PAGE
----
The Character of Macbeth in William Shakespeare's Play
Modern day society defines tragedy as life’s bitterness and defeat. In
the time of Macbeth, tragedy involves a great man from fortunate
success falling to utter defeat, a state of chaos, and eventual death.
The horrific tragedy of Macbeth captures the audience as they feel
pity, sympathy, horror and fear. The supernatural is showcased and
deaths are shown throughout the play. Macbeth is a man with one goal;
to become king. His evil nature is shown to the audience and the
tension increases. This tension is used to gain sympathy from the
audience. His bloody downfall not only relieves the audience of its
tension, but the tragic hero from his burden. However, who was
responsible for Macbeth’s death? Could his power hungry wife have
pushed him to his demise? Macbeths’ downfall was a direct result his
character flaws. These hamartias are his greed for power, his ambition
and his thirst for killing.
Macbeths need to be all powerful was a direct cause of his death. At
the beginning of the play, the third witch says ‘All hail, Macbeth!
that shalt be king hereafter’ (Act I. Scene iii line 49). This had
intrigued Macbeth. At this part in the play, he has reached a great
point in his life as the Thane of Cawdor. Macbeth is now in touch with
both the supernatural and the evil, and though still skeptical, he
wants to become king at all costs. Though dressed ‘In borrow’d robes’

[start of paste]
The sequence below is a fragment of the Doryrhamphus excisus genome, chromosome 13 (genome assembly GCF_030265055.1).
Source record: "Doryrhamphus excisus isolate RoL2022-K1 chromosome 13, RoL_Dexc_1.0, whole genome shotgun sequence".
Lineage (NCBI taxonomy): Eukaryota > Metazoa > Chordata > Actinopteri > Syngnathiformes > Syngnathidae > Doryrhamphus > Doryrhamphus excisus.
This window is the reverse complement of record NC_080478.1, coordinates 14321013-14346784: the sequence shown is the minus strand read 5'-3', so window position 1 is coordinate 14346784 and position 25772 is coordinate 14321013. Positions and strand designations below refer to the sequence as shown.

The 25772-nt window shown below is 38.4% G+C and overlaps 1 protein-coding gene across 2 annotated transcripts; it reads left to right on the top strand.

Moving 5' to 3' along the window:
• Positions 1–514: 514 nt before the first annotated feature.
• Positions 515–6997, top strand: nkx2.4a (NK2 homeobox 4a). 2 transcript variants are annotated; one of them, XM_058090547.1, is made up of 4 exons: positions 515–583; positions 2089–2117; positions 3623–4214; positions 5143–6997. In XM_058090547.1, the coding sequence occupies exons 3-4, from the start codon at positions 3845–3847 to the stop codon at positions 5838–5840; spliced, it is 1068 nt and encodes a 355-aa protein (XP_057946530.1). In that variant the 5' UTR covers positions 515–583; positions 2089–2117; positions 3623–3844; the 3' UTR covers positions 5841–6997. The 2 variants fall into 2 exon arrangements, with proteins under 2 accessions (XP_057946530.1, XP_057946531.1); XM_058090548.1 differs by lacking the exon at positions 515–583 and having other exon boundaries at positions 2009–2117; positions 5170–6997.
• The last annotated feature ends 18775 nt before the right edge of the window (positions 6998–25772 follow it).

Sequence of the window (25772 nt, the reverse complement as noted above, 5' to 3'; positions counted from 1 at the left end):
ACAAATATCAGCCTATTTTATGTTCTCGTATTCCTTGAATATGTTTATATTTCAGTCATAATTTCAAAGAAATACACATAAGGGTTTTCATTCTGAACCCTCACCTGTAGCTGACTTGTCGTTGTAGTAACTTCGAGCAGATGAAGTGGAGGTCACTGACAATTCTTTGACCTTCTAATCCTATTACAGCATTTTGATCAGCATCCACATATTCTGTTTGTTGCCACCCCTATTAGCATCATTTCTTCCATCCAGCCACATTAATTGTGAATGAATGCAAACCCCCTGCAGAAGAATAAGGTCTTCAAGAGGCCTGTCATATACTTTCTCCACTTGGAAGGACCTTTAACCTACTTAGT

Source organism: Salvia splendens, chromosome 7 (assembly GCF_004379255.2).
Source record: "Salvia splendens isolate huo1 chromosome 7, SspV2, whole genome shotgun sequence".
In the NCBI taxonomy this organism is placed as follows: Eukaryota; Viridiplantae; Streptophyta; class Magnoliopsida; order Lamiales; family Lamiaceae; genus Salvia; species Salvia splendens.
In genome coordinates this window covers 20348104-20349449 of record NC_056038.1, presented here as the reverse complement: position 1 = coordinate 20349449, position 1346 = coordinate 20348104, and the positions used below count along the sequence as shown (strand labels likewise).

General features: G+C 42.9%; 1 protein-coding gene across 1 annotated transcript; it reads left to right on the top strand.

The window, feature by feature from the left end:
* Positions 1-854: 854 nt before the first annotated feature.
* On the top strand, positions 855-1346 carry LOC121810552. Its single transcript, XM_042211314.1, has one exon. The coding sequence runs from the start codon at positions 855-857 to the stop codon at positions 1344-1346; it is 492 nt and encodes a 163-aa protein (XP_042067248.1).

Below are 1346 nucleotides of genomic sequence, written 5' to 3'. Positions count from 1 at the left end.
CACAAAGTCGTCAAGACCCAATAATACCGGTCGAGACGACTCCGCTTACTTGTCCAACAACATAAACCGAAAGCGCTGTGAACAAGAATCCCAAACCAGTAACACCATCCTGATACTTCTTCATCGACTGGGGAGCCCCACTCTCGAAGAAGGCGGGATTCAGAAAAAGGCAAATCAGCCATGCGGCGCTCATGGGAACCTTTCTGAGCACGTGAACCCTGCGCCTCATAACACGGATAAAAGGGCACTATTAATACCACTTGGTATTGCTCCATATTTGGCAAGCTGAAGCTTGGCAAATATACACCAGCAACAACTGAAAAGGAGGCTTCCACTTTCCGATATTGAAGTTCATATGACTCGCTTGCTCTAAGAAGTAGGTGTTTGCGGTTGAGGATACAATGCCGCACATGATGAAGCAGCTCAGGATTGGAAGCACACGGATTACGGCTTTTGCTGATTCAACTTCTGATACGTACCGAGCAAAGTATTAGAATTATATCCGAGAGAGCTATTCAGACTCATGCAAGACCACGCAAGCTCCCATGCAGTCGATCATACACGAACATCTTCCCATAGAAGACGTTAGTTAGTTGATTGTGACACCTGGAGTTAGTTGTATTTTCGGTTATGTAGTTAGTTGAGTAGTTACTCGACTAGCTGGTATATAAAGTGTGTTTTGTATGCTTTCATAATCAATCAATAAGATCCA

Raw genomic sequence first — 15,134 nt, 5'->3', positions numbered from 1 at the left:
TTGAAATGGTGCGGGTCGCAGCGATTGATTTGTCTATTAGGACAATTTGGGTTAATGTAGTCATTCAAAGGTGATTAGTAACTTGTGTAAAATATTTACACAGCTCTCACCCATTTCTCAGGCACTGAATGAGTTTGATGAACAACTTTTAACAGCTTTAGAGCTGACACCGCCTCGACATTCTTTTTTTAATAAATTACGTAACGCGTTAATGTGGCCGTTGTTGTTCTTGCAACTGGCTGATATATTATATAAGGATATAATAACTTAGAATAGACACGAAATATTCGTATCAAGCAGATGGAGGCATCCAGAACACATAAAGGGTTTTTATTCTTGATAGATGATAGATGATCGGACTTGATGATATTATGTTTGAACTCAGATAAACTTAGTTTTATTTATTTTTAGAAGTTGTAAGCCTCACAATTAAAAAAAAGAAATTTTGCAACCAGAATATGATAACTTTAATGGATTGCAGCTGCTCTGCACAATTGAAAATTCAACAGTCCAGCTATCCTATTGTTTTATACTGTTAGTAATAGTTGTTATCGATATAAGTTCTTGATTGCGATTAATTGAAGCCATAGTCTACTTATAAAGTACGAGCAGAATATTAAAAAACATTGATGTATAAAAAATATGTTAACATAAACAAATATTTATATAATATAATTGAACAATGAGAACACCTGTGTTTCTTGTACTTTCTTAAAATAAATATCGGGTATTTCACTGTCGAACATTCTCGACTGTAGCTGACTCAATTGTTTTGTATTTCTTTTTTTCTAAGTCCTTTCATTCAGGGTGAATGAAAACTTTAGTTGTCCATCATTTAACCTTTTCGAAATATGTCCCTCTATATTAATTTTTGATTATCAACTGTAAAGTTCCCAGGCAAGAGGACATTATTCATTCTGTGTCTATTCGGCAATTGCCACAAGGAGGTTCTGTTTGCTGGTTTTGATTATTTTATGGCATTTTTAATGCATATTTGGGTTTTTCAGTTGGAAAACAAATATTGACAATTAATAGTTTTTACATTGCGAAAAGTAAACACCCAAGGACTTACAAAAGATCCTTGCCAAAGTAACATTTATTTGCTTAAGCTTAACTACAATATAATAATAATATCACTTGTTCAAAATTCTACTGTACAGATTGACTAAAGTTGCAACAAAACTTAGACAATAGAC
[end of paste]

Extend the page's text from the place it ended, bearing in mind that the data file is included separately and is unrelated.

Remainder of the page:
(Macbeth, Act I. Scene iii line 108) he easily adjusted to the roll.
His need to become more in life leads to his killing of the king. Like
a pack of ravaging dogs, Macbeth finishes off the King of Scotland
even though many reasons tell him not too. His greed to constantly
become all powerful brought him down. As Macbeth became over confident
at his power, he challenged that which he could not defeat. Macbeth
could not stand others defying him or others being better then him or
in any aspect; he saw himself as the superpower. As one can clearly
see, his need to be all controlling led to his defeat.
Another character flaw that Macbeth possesses is his thirst for
killing. His first kill sparked something inside of him. The old shy
and nervous Macbeth was replaced with a new reckless and brave man.
His need for power makes him want to remove all those around him that
pose a threat, and his thirst for killing fuels that. As the seconds
slips away on a clock, so does Macbeths ability to think logically.
His seeking out of Macduff, his only real energy, was an unwise choice
that eventually lead to his death....